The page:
I recently observed a coin laundry owner training a new staffer. I watched as he showed the newcomer how to fix a changer. He went through the steps so quickly that no one would have understood. Plus, his cell phone rang twice, and he spoke to someone at great length in the middle of training.
Later, the owner said to me, “By the end of the day, she’ll be ready to work.”
I think he is underestimating the need for training.
Training is vitally important because it sets the standard for performance. If the training is haphazard and sketchy, the novice employee will know that not much is expected. But if the training is thorough and professional, then the staffer will realize how hard he/she has to work to achieve success.
HAVE A PLAN
Devote three days to training; this is sufficient time for a novice to get comfortable. Of course, you can appoint others to do segments, but you should be the key trainer. That way, you get to know your staffer and can get across your standards. This also lets you figure out if the trainee is not up to the task, so you can act accordingly. This commitment means you have to remove yourself from other management work — turn off your cell phone, instruct the staff not to interrupt, don’t go out for pickups, and train, train, train.
Think about training in advance. What does a competent staffer need to know? If contacting the right person to solve a problem is key, then provide a complete listing of contact information (cell phones, home phones, etc.) and discuss each individual’s function.
If doing minor repairs is required, devote extensive time to the equipment. If the staff will be doing wash, dry and fold, focus on that operation, providing guidelines, tips and standards.
Write up a training guide. It doesn’t have to be a fancy, printed book, but the more extensive and comprehensive it is, the better. A 15- to 20-page, hand-made booklet will do. It should include a day-by-day training outline, technical information, operational procedures, most-asked questions and answers, source information and a company history.
For instance, the opening procedure might include turning on the power, turning off nightlights, seeing that the venders are full, and washing the floor. Number these tasks under “opening procedures” so that the staffer can follow along with what he/she is expected to do and in what order. Use the training guide as the basis of your presentation. Check off each page as you present the information.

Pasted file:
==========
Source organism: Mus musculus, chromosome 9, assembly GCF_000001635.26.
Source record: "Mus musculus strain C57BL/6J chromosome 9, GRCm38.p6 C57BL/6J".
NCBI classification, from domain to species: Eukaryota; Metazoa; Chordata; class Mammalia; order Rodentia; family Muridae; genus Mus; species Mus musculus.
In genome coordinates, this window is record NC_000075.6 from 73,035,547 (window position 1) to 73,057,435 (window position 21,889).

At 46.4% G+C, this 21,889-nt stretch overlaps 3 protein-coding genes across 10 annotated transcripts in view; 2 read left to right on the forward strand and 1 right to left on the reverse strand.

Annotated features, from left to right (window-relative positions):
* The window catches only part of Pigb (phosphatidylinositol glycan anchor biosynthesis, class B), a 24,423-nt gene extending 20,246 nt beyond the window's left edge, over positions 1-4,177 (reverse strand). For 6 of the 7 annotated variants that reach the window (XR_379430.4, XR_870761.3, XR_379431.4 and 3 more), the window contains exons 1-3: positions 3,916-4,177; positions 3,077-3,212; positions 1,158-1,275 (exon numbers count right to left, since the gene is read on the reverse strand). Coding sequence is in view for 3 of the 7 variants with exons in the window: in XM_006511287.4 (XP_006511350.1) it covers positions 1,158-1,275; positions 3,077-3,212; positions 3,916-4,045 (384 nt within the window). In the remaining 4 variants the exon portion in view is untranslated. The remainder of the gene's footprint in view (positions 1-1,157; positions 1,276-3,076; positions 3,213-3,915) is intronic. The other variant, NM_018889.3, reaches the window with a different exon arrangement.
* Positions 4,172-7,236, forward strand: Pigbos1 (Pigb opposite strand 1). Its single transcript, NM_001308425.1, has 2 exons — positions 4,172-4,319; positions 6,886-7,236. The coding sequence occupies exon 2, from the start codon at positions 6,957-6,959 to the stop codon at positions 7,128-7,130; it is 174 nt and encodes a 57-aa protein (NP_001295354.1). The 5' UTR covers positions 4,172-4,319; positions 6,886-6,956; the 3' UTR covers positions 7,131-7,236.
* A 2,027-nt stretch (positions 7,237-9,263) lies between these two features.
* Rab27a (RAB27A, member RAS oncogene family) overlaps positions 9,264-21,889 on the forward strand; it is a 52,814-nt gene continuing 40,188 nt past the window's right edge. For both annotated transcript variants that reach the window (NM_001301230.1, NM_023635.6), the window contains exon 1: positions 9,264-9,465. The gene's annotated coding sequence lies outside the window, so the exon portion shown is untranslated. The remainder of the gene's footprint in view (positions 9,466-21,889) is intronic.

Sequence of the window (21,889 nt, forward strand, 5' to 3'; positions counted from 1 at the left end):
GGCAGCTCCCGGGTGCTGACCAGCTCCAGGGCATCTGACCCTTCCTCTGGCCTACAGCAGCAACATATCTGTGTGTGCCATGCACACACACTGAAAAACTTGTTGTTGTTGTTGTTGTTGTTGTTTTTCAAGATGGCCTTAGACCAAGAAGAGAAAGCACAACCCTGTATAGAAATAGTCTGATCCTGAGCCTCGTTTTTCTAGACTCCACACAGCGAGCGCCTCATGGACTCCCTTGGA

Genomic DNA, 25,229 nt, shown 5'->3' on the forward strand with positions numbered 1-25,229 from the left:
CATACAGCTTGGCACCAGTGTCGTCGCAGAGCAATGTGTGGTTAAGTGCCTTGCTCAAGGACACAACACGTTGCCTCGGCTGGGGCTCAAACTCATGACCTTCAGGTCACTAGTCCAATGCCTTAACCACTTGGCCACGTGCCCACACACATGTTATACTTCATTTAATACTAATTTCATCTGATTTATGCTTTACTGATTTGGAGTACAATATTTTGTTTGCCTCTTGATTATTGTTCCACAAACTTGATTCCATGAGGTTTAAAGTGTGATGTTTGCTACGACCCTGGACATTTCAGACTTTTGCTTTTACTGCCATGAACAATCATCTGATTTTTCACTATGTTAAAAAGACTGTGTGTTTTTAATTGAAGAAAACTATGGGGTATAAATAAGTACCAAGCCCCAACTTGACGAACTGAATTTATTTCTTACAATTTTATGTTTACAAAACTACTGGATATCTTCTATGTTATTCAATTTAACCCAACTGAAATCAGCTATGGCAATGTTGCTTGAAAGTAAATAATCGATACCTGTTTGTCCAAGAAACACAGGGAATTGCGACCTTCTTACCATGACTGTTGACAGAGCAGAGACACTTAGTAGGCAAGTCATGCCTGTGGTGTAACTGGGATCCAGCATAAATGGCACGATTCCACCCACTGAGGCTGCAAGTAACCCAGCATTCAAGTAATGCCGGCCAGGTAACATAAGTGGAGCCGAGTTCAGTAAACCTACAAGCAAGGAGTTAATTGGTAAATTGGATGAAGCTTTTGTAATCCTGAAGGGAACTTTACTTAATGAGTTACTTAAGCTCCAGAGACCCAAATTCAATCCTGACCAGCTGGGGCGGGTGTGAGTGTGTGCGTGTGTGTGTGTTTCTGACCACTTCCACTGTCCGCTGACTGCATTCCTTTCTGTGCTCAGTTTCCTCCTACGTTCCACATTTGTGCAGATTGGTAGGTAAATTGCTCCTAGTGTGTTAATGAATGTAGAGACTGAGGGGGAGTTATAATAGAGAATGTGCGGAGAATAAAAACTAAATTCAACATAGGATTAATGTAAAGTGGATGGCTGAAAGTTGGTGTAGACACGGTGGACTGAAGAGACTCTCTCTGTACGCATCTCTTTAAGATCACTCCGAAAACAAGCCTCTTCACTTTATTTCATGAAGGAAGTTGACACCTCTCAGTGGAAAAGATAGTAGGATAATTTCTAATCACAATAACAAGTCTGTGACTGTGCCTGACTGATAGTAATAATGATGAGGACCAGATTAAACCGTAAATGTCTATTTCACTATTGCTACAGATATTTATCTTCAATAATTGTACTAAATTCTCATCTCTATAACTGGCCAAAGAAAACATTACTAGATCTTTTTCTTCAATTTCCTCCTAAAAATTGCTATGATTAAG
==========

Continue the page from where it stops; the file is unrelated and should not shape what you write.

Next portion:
What other subjects should you cover? Think outside of the box. A section should be devoted to company policies — absences, sick days, late arrivals, vacations, work shifts, raises, etc. Handling irate customers is another important subject. A section listing employee shortcomings could cover how and when employees aren’t fulfilling their obligations. Basic data such as store hours, store information, ownership, management, and business areas needs to be included. Simply, sit down and try to write about everything that might help your novice employee.
THE CLEANING PROCESS
Go over the basics of washing clothes, drycleaning, finishing procedures, etc. Even if you don’t offer drop-off drycleaning and you probably don’t do any type of pressing, a little knowledge will help answer customer questions.
A good way to approach teaching is to tell the trainee what he/she needs to know, have the person do a task, evaluate the effort, and let the trainee tell you what was learned. “Tell, Do, Evaluate, Repeat,” is the mantra of effective instruction. Unless the trainee actually does the task, you never know if the person has the knack, and whether or not the person understands what is required. A follow-up evaluation will provide insights and head off bad habits. Having the staffer repeat what was learned also helps formulate the process in that person’s mind.
Role-playing is a great way to handle most common questions. Even though the activity may sound silly, it’s what Corporate America does to get its recruits up to speed.
You play the role of the customer and ask, “How much detergent should I use?” or “What do you recommend for getting out grease stains?” Make sure the trainee knows the answers. If not, review the information. If the staffer knows, continue with a follow-up question. “What can I do if the grease doesn’t come out?” Make the trainee think on his or her feet.
Role-playing is also good for learning how to handle irate customers. Role-play through various scenarios and instruct the staffer to stay calm, respond to the customer and appear sympathetic. Sometimes a sincere, “I’m sorry,” goes a long way toward forgiveness.
Right from the start, help the staffers be the best they can be. Provide comprehensive training.